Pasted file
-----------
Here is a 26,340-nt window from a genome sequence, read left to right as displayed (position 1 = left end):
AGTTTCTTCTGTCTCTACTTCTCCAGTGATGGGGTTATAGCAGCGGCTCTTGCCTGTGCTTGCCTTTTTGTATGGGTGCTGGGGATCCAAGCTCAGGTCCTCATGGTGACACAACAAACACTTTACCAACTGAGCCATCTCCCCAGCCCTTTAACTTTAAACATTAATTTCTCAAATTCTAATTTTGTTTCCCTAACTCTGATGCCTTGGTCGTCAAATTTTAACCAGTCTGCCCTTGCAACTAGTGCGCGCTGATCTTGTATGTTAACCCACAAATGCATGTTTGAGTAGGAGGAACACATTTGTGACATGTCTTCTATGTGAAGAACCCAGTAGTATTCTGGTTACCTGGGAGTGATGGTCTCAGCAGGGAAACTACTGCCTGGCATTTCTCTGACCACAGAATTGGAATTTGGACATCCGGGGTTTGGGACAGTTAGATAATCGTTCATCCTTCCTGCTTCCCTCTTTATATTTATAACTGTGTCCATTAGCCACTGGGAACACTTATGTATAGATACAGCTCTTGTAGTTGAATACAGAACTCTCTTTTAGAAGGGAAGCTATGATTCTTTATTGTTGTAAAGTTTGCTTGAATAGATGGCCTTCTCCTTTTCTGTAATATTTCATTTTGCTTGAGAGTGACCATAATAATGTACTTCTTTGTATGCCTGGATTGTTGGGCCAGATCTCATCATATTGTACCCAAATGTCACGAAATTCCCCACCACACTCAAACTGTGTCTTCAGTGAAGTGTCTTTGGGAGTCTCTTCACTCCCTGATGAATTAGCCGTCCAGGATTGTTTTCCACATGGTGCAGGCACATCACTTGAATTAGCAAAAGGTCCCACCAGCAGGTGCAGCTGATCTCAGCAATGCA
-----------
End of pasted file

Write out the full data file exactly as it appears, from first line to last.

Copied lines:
Here is a 26,340-nt window from a genome sequence, read left to right as displayed (position 1 = left end):
AGTTTCTTCTGTCTCTACTTCTCCAGTGATGGGGTTATAGCAGCGGCTCTTGCCTGTGCTTGCCTTTTTGTATGGGTGCTGGGGATCCAAGCTCAGGTCCTCATGGTGACACAACAAACACTTTACCAACTGAGCCATCTCCCCAGCCCTTTAACTTTAAACATTAATTTCTCAAATTCTAATTTTGTTTCCCTAACTCTGATGCCTTGGTCGTCAAATTTTAACCAGTCTGCCCTTGCAACTAGTGCGCGCTGATCTTGTATGTTAACCCACAAATGCATGTTTGAGTAGGAGGAACACATTTGTGACATGTCTTCTATGTGAAGAACCCAGTAGTATTCTGGTTACCTGGGAGTGATGGTCTCAGCAGGGAAACTACTGCCTGGCATTTCTCTGACCACAGAATTGGAATTTGGACATCCGGGGTTTGGGACAGTTAGATAATCGTTCATCCTTCCTGCTTCCCTCTTTATATTTATAACTGTGTCCATTAGCCACTGGGAACACTTATGTATAGATACAGCTCTTGTAGTTGAATACAGAACTCTCTTTTAGAAGGGAAGCTATGATTCTTTATTGTTGTAAAGTTTGCTTGAATAGATGGCCTTCTCCTTTTCTGTAATATTTCATTTTGCTTGAGAGTGACCATAATAATGTACTTCTTTGTATGCCTGGATTGTTGGGCCAGATCTCATCATATTGTACCCAAATGTCACGAAATTCCCCACCACACTCAAACTGTGTCTTCAGTGAAGTGTCTTTGGGAGTCTCTTCACTCCCTGATGAATTAGCCGTCCAGGATTGTTTTCCACATGGTGCAGGCACATCACTTGAATTAGCAAAAGGTCCCACCAGCAGGTGCAGCTGATCTCAGCAATGCA